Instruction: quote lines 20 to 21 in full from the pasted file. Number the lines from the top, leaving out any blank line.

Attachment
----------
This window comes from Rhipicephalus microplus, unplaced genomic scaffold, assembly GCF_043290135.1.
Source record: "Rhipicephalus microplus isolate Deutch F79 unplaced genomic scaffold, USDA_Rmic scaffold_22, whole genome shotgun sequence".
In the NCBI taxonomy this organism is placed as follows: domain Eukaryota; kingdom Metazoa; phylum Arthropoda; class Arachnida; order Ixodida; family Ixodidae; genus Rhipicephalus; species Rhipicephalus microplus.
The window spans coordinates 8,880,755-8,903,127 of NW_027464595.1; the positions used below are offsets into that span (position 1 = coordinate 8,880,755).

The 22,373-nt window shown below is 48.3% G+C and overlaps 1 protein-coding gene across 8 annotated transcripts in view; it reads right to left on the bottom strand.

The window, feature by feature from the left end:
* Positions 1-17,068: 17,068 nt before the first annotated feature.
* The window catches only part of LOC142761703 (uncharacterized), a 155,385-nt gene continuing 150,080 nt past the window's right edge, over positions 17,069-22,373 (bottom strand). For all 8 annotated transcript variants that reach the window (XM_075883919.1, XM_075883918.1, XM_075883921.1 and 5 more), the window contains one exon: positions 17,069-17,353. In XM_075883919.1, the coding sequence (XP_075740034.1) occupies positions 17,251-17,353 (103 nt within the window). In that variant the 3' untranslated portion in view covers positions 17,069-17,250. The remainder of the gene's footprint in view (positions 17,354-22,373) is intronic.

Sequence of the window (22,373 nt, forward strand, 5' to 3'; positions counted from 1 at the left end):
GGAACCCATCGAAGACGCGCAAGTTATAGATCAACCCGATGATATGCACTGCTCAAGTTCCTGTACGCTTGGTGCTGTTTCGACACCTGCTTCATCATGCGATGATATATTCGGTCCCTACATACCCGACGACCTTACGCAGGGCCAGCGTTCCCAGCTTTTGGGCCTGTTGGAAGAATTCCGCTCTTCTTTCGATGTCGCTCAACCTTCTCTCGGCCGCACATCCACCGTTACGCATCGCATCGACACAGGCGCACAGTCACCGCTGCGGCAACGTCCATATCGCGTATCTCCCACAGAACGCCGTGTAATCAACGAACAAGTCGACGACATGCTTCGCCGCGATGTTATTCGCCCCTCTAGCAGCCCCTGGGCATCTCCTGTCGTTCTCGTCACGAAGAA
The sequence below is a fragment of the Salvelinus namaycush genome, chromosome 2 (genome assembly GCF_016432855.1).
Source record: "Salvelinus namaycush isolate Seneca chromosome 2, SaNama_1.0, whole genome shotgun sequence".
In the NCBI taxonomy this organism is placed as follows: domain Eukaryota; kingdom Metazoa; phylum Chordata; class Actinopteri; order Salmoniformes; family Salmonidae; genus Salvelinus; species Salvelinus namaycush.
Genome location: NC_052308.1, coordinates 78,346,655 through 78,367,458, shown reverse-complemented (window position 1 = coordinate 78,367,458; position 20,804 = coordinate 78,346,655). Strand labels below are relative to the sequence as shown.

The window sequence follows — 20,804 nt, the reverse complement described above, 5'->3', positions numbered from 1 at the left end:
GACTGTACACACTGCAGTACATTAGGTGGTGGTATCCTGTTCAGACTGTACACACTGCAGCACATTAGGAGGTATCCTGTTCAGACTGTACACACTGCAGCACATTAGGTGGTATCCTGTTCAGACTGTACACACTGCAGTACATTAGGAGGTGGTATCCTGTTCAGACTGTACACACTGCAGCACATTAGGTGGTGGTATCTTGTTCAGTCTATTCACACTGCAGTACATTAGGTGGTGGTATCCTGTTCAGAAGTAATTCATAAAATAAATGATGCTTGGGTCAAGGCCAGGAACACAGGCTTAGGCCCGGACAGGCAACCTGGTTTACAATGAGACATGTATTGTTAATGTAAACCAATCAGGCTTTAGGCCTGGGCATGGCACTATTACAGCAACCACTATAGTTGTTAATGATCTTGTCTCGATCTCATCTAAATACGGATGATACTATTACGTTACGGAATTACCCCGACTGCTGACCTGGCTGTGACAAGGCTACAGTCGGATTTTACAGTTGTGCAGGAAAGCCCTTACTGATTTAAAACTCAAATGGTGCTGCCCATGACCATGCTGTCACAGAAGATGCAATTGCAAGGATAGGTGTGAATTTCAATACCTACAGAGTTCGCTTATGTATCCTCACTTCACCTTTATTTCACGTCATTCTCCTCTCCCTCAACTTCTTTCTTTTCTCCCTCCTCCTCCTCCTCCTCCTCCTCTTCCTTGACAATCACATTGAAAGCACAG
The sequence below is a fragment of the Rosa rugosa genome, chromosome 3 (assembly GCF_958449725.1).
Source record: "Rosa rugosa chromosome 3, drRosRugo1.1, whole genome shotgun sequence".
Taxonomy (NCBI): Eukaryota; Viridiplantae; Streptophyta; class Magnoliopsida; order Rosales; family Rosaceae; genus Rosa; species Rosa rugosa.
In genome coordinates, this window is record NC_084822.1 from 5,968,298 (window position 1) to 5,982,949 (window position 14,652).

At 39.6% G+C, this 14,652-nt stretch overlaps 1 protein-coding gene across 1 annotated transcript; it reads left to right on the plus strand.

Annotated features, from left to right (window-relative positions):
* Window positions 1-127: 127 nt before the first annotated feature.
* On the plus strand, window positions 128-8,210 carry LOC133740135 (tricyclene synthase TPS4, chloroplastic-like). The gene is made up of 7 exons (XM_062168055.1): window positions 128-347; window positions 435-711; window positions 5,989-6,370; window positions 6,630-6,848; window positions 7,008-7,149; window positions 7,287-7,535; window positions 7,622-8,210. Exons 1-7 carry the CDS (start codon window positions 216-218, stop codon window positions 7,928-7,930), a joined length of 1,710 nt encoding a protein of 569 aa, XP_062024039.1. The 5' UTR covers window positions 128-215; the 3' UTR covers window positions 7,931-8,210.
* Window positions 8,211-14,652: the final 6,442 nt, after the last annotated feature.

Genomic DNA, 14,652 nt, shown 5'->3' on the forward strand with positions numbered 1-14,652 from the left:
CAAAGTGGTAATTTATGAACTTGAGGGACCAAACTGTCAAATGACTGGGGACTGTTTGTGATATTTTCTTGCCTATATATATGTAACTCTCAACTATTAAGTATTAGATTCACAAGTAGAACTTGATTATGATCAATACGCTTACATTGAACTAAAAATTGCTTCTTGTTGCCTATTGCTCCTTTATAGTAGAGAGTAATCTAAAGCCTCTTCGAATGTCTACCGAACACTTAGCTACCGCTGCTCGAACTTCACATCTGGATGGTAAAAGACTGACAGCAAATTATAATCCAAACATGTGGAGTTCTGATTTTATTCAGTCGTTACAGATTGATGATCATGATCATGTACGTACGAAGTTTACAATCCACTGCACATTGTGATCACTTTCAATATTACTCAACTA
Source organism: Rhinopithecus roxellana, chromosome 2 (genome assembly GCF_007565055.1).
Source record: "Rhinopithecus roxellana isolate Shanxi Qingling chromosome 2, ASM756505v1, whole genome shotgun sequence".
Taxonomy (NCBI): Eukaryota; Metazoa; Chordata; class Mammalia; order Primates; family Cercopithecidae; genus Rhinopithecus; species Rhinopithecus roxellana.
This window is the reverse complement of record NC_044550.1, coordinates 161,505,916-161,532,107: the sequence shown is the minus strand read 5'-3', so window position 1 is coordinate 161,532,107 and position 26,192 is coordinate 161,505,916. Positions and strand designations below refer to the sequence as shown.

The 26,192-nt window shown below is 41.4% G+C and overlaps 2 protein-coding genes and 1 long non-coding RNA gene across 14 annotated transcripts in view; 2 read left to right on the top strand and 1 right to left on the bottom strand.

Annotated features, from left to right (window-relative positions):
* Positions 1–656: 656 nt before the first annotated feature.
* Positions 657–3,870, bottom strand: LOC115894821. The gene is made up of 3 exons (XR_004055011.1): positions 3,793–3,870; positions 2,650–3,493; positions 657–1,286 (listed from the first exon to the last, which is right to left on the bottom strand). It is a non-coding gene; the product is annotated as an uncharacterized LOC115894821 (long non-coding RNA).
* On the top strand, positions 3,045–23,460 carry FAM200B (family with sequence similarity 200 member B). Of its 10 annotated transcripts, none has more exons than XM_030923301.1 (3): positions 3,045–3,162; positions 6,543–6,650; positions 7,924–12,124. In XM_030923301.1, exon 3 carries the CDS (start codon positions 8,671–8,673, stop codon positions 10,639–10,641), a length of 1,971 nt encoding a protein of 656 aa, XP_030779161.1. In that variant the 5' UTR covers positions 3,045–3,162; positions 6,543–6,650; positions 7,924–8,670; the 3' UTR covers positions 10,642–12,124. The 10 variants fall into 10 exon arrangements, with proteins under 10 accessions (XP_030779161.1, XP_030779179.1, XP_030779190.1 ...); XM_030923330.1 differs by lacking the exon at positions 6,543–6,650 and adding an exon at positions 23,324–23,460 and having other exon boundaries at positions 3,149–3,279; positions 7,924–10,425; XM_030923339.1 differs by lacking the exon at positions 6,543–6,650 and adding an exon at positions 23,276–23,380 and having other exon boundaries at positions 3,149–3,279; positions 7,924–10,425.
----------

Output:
In genome coordinates, this window is record NC_084822.1 from 5,968,298 (window position 1) to 5,982,949 (window position 14,652).

At 39.6% G+C, this 14,652-nt stretch overlaps 1 protein-coding gene across 1 annotated transcript; it reads left to right on the plus strand.